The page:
While reusing materials and products is noble, consider all ecological ramifications of your purchase before making a decision. Most eco-friendly caskets are made of untreated, unpainted lumber. Many of them are made without metal hinges, handles, or nails. 

While your barnwood casket may be made from reused material, the wood probably has been painted with toxic oil-based paint. Take all these things into consideration before making your purchase. Barnwood caskets may also be made with metal hinges and nails. 

4. Rough wood casket

Rough wood refers to lumbar that has been left with rough, unfinished surfaces. It’s cheaper than lumber that has passed through a planer. A planer creates smooth surfaces and produces wood with a neater texture.

If you want the look of a barnwood casket, you may consider looking for a coffin maker who will create a simple one out of rough wood. This type of casket can be extremely inexpensive and members of the family could construct it. A rough wood casket tells others that you value life’s simple things and choose to use your resources elsewhere.

5. Amish barnwood caskets

While visiting Pennsylvania, Indiana, and Ohio, you may have seen Amish people driving horse-drawn buggies. The Amish have been living in these areas for generations, and they are known for living simply without using modern conveniences.

If purchasing a casket made by these revered craftsmen is vital to you, go directly to the source. After all, the Amish probably do not sell their products online. 

Other companies may advertise Amish barnwood caskets, but an Amish person may not have made them. 

6. Pine casket

If you are a fan of American western movies, you may have heard characters discussing how someone needs to “cut down an old pine tree.” This generally means that a character is close to death and that the wood from the pine tree will be needed to make a simple coffin.

Even though a pine casket is not the same as a barnwood coffin, they are similar enough in style that you may like both styles.

Pine caskets can also be relatively eco-friendly options. The pine used in the casket can be untreated, and it may be assembled without metal. These caskets are sometimes referred to as kosher caskets, as Orthodox Jews often use such caskets in their burials.

7. Barnwood coffin

You may have noticed throughout this article that the words “caskets” and “coffins” are used interchangeably. Most of the time, the two terms can be treated as synonyms, even though modern English speakers often use the word “casket.”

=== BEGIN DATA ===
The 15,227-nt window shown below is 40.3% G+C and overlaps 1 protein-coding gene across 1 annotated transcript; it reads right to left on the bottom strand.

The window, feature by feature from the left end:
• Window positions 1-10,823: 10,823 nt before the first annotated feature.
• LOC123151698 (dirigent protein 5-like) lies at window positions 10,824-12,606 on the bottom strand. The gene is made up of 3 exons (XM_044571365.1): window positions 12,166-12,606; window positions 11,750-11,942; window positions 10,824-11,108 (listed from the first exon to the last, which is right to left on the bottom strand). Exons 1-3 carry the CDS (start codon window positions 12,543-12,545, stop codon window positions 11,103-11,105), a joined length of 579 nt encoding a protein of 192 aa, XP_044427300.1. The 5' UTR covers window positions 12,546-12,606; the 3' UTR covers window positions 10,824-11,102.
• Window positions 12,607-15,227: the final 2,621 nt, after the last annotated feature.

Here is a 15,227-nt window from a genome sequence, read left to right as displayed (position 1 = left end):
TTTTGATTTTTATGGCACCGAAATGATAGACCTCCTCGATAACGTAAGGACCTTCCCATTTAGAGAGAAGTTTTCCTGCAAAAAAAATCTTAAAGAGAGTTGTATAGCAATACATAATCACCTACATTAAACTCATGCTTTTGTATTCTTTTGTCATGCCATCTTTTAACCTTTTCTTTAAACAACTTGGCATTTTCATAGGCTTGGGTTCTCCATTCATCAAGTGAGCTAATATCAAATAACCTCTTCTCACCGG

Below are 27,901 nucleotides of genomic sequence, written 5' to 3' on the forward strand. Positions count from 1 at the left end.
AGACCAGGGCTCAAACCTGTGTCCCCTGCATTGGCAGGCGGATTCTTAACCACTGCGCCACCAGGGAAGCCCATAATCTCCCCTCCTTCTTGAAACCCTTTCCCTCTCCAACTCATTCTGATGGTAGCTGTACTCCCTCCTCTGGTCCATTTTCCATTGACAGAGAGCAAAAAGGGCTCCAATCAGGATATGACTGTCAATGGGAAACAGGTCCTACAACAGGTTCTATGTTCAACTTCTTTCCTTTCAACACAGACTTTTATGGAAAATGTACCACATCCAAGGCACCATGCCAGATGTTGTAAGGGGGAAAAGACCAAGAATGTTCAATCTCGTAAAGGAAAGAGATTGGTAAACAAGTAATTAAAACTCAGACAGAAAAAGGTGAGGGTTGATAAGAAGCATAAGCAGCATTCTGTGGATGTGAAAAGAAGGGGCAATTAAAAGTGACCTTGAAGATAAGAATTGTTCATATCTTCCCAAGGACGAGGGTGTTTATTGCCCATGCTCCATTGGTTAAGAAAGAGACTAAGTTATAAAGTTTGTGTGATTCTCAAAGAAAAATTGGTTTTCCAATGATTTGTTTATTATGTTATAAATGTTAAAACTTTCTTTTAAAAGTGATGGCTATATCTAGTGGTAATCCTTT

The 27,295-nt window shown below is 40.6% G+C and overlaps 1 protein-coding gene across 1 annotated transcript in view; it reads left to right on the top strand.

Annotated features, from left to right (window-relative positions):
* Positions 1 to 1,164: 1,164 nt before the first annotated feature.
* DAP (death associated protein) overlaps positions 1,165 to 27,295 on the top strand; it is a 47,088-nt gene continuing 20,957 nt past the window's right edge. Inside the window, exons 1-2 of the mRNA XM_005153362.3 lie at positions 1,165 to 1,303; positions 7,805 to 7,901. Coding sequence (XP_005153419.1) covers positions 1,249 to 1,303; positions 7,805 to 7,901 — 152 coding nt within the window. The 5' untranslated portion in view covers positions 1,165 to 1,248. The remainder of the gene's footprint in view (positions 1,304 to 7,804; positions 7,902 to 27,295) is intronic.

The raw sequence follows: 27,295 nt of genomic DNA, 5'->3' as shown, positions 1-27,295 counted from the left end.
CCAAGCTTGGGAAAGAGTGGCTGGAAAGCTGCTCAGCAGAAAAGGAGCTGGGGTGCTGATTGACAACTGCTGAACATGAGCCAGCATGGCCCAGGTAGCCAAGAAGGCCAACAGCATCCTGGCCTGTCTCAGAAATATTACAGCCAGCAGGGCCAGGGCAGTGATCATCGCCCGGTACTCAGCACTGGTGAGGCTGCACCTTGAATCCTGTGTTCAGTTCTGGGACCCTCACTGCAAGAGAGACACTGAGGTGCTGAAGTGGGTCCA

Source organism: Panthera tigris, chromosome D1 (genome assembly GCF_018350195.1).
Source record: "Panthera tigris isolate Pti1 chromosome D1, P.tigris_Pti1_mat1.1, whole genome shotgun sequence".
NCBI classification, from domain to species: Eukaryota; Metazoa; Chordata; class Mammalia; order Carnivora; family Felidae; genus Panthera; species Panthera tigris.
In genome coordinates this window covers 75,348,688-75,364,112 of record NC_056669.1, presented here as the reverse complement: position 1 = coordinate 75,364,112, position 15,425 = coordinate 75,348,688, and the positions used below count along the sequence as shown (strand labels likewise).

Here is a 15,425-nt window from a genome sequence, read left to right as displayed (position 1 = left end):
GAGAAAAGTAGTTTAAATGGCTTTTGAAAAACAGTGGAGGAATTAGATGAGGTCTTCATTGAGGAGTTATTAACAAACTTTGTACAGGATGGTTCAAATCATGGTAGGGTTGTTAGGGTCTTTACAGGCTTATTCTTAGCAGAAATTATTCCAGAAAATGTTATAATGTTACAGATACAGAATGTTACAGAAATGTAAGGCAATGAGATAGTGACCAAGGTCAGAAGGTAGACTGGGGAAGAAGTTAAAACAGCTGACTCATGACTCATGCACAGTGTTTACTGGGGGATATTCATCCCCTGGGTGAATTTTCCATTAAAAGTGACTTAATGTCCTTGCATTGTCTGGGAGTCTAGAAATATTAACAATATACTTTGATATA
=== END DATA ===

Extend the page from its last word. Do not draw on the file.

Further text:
But if you are looking for a simple box made of humble materials, whether they are reclaimed barn wood or pine, you may also be interested in choosing the shape of the box for burial. Most of the time, modern-style caskets are rectangular. If you want one that narrows at the head and the legs (or just the head), you may search for a “coffin.” 

Although it may be disconcerting to some, this older style of coffin may also be called a “vampire coffin.”

This style, since it may be made with less material, may weigh less than a modern casket. If the burial box’s weight is important to you, read more about how much a casket weighs to help you make your decision. 

Other Things to Consider When Buying a Simple Casket

Many people like the idea of purchasing a rustic casket made of barnwood for their final resting place. While it could be that the wood came from a structure significant to the deceased, others simply like using repurposed materials.

If you are interested in having a simple funeral, you may need to research the regulations in your area. 

Burial laws vary from state to state. Also, cemeteries in the same area may have different rules. 

If you would like your body and casket to return to the earth as quickly as possible, you may want to find a cemetery that does not require that the casket be placed in a vault inside the ground. You may also want to find a cemetery that limits the use of plastic flowers and grave decorations.

But if you want a barnwood casket simply because you like the look, you may have to be willing to pay a premium. After all, you will be competing with all the home interior specialists who are filling homes with farmhouse decor right now.